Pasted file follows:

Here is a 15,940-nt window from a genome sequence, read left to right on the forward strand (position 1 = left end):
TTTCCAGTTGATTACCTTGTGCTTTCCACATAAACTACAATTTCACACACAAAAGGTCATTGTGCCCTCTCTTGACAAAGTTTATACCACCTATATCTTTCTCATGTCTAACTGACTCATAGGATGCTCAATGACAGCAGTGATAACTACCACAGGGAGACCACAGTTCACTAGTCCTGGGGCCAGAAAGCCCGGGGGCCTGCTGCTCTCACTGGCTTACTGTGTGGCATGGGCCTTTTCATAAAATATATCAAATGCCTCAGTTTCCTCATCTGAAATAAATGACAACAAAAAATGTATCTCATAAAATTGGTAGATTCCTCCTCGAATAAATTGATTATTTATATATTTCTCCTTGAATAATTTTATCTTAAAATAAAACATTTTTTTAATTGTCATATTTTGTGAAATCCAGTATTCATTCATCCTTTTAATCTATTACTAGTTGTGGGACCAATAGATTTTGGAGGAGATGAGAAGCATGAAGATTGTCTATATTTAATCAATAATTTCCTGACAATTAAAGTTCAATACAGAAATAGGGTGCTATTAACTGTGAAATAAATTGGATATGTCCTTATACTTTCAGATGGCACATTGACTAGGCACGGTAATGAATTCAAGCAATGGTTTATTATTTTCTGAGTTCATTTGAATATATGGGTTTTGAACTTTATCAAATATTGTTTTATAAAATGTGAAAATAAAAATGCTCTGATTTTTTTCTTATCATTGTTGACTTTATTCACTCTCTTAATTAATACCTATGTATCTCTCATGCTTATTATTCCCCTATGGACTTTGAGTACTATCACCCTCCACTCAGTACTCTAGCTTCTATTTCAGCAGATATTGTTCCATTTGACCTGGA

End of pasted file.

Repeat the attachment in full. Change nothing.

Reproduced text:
Here is a 15,940-nt window from a genome sequence, read left to right on the forward strand (position 1 = left end):
TTTCCAGTTGATTACCTTGTGCTTTCCACATAAACTACAATTTCACACACAAAAGGTCATTGTGCCCTCTCTTGACAAAGTTTATACCACCTATATCTTTCTCATGTCTAACTGACTCATAGGATGCTCAATGACAGCAGTGATAACTACCACAGGGAGACCACAGTTCACTAGTCCTGGGGCCAGAAAGCCCGGGGGCCTGCTGCTCTCACTGGCTTACTGTGTGGCATGGGCCTTTTCATAAAATATATCAAATGCCTCAGTTTCCTCATCTGAAATAAATGACAACAAAAAATGTATCTCATAAAATTGGTAGATTCCTCCTCGAATAAATTGATTATTTATATATTTCTCCTTGAATAATTTTATCTTAAAATAAAACATTTTTTTAATTGTCATATTTTGTGAAATCCAGTATTCATTCATCCTTTTAATCTATTACTAGTTGTGGGACCAATAGATTTTGGAGGAGATGAGAAGCATGAAGATTGTCTATATTTAATCAATAATTTCCTGACAATTAAAGTTCAATACAGAAATAGGGTGCTATTAACTGTGAAATAAATTGGATATGTCCTTATACTTTCAGATGGCACATTGACTAGGCACGGTAATGAATTCAAGCAATGGTTTATTATTTTCTGAGTTCATTTGAATATATGGGTTTTGAACTTTATCAAATATTGTTTTATAAAATGTGAAAATAAAAATGCTCTGATTTTTTTCTTATCATTGTTGACTTTATTCACTCTCTTAATTAATACCTATGTATCTCTCATGCTTATTATTCCCCTATGGACTTTGAGTACTATCACCCTCCACTCAGTACTCTAGCTTCTATTTCAGCAGATATTGTTCCATTTGACCTGGA